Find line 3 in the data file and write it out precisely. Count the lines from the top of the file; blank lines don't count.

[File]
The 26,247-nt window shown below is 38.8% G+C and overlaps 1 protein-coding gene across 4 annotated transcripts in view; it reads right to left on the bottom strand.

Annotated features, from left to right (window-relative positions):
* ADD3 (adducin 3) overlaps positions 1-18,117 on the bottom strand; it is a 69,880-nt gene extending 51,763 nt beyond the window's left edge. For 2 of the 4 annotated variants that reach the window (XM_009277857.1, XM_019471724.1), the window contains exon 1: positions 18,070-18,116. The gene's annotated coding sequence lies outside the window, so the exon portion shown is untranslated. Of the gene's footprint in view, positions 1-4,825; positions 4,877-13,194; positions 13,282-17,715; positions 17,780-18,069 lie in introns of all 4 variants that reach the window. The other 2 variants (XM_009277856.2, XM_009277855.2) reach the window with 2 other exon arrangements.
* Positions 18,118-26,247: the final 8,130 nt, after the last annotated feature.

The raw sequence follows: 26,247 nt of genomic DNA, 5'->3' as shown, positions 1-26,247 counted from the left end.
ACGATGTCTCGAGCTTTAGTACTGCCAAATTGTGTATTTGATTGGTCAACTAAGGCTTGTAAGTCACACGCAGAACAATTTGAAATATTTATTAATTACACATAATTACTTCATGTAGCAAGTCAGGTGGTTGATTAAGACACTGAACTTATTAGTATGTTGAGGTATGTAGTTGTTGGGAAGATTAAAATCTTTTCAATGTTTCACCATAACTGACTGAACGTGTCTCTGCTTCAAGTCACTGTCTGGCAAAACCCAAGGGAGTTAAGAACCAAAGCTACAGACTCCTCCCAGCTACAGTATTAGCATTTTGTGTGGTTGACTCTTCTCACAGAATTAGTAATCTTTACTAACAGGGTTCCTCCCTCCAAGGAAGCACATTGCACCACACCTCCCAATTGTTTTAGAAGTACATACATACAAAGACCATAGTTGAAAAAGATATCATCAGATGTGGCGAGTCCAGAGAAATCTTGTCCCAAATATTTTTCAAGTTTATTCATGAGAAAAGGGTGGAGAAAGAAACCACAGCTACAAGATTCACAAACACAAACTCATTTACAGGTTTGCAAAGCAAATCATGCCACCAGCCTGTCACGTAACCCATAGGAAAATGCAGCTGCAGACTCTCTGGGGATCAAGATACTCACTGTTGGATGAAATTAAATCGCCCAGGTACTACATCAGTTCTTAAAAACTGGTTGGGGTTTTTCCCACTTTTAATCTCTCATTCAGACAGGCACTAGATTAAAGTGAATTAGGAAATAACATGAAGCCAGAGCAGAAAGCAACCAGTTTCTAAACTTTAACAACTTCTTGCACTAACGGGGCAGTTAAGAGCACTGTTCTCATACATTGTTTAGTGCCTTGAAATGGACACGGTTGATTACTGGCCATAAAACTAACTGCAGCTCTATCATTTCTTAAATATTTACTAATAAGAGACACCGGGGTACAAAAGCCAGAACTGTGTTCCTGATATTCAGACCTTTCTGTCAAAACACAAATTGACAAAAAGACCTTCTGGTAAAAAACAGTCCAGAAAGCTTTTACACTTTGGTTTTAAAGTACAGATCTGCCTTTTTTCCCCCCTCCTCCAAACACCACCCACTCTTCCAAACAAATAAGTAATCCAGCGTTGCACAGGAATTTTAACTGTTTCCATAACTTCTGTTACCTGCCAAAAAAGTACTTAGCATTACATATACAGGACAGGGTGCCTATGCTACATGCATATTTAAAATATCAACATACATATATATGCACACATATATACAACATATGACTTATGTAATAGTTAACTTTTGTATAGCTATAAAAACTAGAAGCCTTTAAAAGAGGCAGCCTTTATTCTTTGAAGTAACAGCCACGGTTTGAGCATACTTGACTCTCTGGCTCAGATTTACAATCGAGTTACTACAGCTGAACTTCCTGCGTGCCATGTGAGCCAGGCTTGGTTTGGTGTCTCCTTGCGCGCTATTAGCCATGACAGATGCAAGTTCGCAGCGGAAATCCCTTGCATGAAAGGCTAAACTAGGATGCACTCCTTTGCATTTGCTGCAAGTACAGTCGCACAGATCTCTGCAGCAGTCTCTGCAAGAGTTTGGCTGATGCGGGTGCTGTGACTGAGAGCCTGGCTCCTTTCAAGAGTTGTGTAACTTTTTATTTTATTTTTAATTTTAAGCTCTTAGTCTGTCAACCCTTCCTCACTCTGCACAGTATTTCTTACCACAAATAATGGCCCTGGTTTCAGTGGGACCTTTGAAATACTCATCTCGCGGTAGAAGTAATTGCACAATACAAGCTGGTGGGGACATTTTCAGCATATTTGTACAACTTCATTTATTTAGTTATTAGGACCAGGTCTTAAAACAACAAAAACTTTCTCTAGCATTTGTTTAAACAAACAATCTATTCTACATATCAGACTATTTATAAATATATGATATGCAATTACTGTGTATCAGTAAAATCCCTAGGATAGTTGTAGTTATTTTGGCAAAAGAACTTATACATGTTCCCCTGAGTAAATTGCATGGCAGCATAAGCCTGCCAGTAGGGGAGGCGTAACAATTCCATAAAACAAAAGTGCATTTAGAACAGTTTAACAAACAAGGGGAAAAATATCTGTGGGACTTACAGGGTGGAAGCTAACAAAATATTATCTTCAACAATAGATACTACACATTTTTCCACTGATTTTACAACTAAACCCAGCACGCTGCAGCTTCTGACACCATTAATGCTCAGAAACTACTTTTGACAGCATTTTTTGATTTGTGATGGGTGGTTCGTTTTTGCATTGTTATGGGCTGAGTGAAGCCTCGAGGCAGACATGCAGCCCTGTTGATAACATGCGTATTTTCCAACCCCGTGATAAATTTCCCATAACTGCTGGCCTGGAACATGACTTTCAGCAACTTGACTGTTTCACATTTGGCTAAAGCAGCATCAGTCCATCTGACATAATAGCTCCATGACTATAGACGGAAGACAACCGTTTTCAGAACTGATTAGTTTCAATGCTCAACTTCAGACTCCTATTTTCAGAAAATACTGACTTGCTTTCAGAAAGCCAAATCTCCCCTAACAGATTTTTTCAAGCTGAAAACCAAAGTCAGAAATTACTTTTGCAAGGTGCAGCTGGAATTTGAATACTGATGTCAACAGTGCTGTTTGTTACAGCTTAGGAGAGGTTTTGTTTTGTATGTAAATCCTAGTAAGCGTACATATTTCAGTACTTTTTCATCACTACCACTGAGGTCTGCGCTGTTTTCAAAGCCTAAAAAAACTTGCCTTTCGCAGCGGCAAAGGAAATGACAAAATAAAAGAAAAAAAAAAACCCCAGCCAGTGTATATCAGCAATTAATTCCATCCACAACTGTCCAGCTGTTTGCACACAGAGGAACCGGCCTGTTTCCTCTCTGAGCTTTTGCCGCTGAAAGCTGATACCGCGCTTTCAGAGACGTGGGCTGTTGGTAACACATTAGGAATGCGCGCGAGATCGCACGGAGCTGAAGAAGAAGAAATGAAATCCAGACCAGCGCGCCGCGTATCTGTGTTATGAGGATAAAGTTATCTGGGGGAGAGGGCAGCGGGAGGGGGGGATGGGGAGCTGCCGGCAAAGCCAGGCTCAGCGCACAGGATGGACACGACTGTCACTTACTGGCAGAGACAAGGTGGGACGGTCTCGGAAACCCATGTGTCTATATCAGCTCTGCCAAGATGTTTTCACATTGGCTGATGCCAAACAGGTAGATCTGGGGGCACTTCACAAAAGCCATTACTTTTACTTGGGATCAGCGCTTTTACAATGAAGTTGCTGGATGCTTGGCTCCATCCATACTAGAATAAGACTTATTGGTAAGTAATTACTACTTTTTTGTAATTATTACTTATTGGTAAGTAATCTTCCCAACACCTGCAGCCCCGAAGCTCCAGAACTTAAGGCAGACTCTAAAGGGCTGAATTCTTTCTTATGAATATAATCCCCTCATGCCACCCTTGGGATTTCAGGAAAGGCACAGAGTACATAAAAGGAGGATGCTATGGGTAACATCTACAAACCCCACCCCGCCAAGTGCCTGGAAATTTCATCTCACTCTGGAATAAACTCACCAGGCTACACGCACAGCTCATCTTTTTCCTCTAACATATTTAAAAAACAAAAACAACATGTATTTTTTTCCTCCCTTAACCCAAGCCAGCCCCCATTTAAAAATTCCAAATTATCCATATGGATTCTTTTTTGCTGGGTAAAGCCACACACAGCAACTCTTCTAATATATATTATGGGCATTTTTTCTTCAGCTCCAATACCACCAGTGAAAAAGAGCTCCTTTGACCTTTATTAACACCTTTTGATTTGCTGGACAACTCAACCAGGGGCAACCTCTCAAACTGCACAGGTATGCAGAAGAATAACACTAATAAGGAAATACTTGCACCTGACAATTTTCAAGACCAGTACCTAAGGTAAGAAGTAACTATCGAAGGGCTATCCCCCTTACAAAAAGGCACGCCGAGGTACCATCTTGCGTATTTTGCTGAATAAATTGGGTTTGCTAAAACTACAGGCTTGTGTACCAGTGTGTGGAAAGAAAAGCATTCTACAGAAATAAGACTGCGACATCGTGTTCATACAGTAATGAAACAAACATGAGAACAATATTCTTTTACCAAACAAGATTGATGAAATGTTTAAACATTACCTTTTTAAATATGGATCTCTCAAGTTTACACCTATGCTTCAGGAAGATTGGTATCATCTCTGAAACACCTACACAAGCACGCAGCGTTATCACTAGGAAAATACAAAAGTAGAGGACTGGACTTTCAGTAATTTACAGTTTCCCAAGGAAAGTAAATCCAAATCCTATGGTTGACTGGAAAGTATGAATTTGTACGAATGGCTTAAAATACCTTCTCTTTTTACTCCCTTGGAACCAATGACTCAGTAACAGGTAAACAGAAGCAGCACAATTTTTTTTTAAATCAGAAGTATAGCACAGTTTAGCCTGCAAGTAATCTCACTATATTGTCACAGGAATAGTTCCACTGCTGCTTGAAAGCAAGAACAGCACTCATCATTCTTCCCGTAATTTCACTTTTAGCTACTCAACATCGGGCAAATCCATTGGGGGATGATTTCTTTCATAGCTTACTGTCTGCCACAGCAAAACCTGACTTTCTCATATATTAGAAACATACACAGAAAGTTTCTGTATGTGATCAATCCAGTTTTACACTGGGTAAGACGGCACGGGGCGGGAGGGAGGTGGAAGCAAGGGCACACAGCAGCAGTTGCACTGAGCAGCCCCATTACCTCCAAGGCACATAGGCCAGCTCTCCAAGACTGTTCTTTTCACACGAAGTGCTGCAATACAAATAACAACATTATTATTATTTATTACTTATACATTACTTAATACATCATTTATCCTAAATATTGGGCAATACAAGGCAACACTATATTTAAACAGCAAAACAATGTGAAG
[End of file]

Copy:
* ADD3 (adducin 3) overlaps positions 1-18,117 on the bottom strand; it is a 69,880-nt gene extending 51,763 nt beyond the window's left edge. For 2 of the 4 annotated variants that reach the window (XM_009277857.1, XM_019471724.1), the window contains exon 1: positions 18,070-18,116. The gene's annotated coding sequence lies outside the window, so the exon portion shown is untranslated. Of the gene's footprint in view, positions 1-4,825; positions 4,877-13,194; positions 13,282-17,715; positions 17,780-18,069 lie in introns of all 4 variants that reach the window. The other 2 variants (XM_009277856.2, XM_009277855.2) reach the window with 2 other exon arrangements.